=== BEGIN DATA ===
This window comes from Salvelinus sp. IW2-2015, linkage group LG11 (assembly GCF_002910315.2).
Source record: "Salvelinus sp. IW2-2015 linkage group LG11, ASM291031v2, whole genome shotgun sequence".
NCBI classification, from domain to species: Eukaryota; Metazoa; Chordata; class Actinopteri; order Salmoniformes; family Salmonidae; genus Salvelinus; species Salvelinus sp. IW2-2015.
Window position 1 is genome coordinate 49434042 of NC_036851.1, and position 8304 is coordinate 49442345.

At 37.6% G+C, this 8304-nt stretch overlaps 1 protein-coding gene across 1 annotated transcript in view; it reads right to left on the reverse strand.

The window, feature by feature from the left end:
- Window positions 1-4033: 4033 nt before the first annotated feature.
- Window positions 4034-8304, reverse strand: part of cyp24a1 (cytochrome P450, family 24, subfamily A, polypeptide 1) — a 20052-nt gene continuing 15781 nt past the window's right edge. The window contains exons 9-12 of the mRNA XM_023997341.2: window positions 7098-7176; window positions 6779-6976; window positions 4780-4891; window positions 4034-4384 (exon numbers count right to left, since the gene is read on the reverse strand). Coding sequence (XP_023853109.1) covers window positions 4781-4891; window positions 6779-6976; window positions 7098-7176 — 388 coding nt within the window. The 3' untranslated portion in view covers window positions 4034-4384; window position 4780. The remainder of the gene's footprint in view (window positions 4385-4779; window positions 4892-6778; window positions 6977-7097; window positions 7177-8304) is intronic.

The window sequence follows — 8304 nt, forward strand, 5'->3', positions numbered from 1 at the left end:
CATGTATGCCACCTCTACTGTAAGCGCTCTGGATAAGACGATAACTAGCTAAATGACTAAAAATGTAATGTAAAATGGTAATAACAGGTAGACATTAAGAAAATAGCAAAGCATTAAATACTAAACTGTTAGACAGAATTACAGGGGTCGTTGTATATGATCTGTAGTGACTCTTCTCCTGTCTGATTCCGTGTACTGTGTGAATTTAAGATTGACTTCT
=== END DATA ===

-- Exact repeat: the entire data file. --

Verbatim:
This window comes from Salvelinus sp. IW2-2015, linkage group LG11 (assembly GCF_002910315.2).
Source record: "Salvelinus sp. IW2-2015 linkage group LG11, ASM291031v2, whole genome shotgun sequence".
NCBI classification, from domain to species: Eukaryota; Metazoa; Chordata; class Actinopteri; order Salmoniformes; family Salmonidae; genus Salvelinus; species Salvelinus sp. IW2-2015.
Window position 1 is genome coordinate 49434042 of NC_036851.1, and position 8304 is coordinate 49442345.

At 37.6% G+C, this 8304-nt stretch overlaps 1 protein-coding gene across 1 annotated transcript in view; it reads right to left on the reverse strand.

The window, feature by feature from the left end:
- Window positions 1-4033: 4033 nt before the first annotated feature.
- Window positions 4034-8304, reverse strand: part of cyp24a1 (cytochrome P450, family 24, subfamily A, polypeptide 1) — a 20052-nt gene continuing 15781 nt past the window's right edge. The window contains exons 9-12 of the mRNA XM_023997341.2: window positions 7098-7176; window positions 6779-6976; window positions 4780-4891; window positions 4034-4384 (exon numbers count right to left, since the gene is read on the reverse strand). Coding sequence (XP_023853109.1) covers window positions 4781-4891; window positions 6779-6976; window positions 7098-7176 — 388 coding nt within the window. The 3' untranslated portion in view covers window positions 4034-4384; window position 4780. The remainder of the gene's footprint in view (window positions 4385-4779; window positions 4892-6778; window positions 6977-7097; window positions 7177-8304) is intronic.

The window sequence follows — 8304 nt, forward strand, 5'->3', positions numbered from 1 at the left end:
CATGTATGCCACCTCTACTGTAAGCGCTCTGGATAAGACGATAACTAGCTAAATGACTAAAAATGTAATGTAAAATGGTAATAACAGGTAGACATTAAGAAAATAGCAAAGCATTAAATACTAAACTGTTAGACAGAATTACAGGGGTCGTTGTATATGATCTGTAGTGACTCTTCTCCTGTCTGATTCCGTGTACTGTGTGAATTTAAGATTGACTTCT